If you want a better garden, you hire a gardener; if you want better data, consider calling in a Data Specialist.
Most of us know the basic tenants of gardening: first you a) take a seed, b) bury it in soil, c) give it some water and then d) place in sunlight, resulting in plant growth. Likewise, the typical business user knows the basics of storing their data. First they a) find or create new record, b) enter the details, and c) hit save. If creating a document on their workstation, they’ll also give it a name and select a location where it can be retrieved from. So the question comes up, why would any business look for or bring in an expert in data and information management? As long as staff can complete their tasks and know where files are saved or data is entered, isn’t that enough?
Look at flower beds developed by hobbyists against the work of a professional landscaping company: the difference in handiwork soon becomes apparent. The work completed by any good landscaping company will be visibly much better, with the inclusion of professional care. This is because the experts in plant and lawn care, the gardeners, know that to bring real value to the flower bed there are more considerations then picking up seeds and planting. What sort of soil are they planting in? Is there anything they can do to enhance it for better growth? What about the overarching location: are they planting for heavy sunlight or daily shade? What grows best in the area, and are there plants, pretty though they might appear, which would actually do poorly, unable to handle the local climate? What is the strategy for the patch: annuals, which bloom frequently but require replacement each year, or perennials, which return but only bloom during certain months? Are there any tricks of the trade, such as deadheading or clipping, that can result in more life bursting through? A personal favourite from the gardening world are roses, those utterly gorgeous flowers protected by thorns that add a little class to any environment. Roses however, require more work then simply planting and adding water: they are fussy flora that demand extra time to really get right, including clipping, specific food, and being on guard against attacking aphids or black spot.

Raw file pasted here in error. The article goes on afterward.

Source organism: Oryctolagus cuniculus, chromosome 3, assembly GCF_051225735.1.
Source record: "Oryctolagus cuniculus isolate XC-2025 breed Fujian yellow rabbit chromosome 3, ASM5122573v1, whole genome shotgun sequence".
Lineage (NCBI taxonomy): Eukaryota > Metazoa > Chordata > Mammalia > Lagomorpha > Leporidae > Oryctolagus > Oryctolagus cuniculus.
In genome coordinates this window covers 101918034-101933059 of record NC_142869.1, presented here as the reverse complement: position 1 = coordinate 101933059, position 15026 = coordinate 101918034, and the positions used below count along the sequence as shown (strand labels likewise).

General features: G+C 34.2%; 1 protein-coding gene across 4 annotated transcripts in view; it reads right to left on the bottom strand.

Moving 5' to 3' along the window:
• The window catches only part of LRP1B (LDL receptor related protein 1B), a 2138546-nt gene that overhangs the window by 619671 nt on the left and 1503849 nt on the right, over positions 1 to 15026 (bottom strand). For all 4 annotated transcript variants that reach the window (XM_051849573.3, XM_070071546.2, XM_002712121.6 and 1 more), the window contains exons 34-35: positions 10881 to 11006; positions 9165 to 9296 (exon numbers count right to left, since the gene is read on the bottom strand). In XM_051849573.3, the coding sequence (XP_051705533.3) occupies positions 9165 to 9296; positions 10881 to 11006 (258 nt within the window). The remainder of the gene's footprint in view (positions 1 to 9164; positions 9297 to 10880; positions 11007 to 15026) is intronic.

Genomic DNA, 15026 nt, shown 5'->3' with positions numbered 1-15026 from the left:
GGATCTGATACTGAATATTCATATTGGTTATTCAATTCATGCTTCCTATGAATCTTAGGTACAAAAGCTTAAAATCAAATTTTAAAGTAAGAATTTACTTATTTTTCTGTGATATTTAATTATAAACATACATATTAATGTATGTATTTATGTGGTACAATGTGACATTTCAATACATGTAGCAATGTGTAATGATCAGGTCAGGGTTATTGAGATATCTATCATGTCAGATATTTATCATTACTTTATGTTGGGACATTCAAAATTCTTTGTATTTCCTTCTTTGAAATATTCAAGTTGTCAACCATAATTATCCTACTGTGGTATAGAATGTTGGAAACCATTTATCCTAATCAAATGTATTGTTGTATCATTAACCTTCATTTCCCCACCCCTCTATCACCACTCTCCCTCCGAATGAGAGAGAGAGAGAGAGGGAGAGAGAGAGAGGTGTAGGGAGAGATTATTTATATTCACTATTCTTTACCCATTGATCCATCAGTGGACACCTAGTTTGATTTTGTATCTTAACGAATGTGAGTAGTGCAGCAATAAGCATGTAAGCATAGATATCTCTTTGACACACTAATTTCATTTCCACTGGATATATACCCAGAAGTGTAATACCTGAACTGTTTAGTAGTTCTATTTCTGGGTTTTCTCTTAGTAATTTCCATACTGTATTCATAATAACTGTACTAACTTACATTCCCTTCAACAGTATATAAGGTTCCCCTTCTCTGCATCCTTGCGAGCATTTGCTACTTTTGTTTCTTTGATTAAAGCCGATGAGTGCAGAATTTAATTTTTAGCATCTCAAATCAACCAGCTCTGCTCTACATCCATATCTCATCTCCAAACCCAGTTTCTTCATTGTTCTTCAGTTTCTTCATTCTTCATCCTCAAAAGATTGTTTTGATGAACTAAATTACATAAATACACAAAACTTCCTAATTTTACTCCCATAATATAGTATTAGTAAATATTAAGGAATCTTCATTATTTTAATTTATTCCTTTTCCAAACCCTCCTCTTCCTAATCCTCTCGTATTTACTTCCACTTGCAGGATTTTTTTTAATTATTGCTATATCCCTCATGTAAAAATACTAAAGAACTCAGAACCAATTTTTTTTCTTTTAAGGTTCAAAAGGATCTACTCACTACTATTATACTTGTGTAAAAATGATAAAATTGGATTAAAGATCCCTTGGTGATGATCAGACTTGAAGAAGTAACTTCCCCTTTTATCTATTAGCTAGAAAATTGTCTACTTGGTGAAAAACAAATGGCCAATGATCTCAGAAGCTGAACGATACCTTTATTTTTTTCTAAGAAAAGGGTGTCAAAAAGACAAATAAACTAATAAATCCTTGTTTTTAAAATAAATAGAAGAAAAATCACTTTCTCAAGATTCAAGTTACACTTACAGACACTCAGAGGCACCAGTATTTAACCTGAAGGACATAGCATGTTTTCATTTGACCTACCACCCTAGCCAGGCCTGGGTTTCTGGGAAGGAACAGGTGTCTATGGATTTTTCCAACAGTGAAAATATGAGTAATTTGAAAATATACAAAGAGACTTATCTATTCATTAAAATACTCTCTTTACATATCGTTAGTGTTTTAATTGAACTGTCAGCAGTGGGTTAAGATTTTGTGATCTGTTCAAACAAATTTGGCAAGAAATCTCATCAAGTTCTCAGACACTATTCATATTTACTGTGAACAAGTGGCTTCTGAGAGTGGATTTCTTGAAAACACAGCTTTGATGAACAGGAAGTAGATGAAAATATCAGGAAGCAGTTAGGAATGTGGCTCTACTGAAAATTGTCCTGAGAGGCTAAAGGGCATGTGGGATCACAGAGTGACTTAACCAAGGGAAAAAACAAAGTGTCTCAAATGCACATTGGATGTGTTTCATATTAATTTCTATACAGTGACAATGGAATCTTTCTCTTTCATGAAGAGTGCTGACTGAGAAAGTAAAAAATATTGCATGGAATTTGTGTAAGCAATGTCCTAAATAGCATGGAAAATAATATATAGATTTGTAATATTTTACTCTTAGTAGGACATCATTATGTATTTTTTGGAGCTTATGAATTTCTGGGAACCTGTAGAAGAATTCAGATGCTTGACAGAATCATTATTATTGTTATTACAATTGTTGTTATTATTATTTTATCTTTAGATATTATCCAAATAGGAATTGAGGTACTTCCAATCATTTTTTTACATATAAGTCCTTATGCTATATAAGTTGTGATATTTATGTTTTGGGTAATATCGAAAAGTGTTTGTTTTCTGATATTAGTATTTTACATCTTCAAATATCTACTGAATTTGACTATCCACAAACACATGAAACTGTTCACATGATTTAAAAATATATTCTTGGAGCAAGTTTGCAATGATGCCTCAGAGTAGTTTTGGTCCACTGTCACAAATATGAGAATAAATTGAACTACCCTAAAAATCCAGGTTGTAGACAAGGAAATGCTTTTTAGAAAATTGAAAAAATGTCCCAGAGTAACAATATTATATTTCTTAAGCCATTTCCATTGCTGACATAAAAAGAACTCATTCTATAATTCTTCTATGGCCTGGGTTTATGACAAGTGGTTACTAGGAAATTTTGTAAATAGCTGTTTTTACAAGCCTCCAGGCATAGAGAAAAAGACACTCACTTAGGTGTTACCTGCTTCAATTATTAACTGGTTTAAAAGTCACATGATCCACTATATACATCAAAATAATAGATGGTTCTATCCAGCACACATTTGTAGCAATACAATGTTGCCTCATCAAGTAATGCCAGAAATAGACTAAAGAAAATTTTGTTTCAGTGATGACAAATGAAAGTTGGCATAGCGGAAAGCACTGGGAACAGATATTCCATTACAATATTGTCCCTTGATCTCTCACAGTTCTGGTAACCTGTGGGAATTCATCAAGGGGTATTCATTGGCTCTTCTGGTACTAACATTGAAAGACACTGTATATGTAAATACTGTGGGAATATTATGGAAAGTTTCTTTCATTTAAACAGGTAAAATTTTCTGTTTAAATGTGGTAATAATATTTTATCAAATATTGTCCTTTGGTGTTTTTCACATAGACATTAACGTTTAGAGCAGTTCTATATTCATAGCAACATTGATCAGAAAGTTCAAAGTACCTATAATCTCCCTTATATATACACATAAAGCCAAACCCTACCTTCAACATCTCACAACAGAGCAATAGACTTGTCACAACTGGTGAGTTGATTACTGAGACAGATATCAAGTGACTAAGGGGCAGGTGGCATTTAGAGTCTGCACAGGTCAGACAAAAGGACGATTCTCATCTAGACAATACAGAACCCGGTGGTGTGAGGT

Similar to plants in a garden, the information and data of an organization benefits from attention to detail. You must look at the landscape and decide where records are going, that they can be easily found and retrieved by the appropriate members of your team. Before committing space for storage, you should have a plan on how the data will be put to work: collecting information or data without purpose is a needless exercise, and can increase corporate risk. Regular cleanup of documents keeps systems efficient, while some data should be deleted once its functionality is over. Pests, including hackers and cybercriminals, are always a threat: a professional can classify which resources need stronger barriers and how to protect vulnerable data. Not all of the data your organization collects, creates or uses may be equal in the eyes of the law: depending on your industry, your data may be subject to legal requirements. This is particularly true if you’re working with data that contains personally identifiable information, or work in a heavily regulated environment such as health or finance. Even with sophisticated software in place to control the data, compliance may require operating procedures for how your team works with the data, who is allowed access, and what business value you are permitted to derive.
By bringing in a data specialist, you provide your resources with higher quality of care, that can make a big difference on your return. Through processes including audits, governance and management, an expert can improve the quality, accountability and use of your data resources. Your data has value; to make the most of it, consider investing in your data garden today.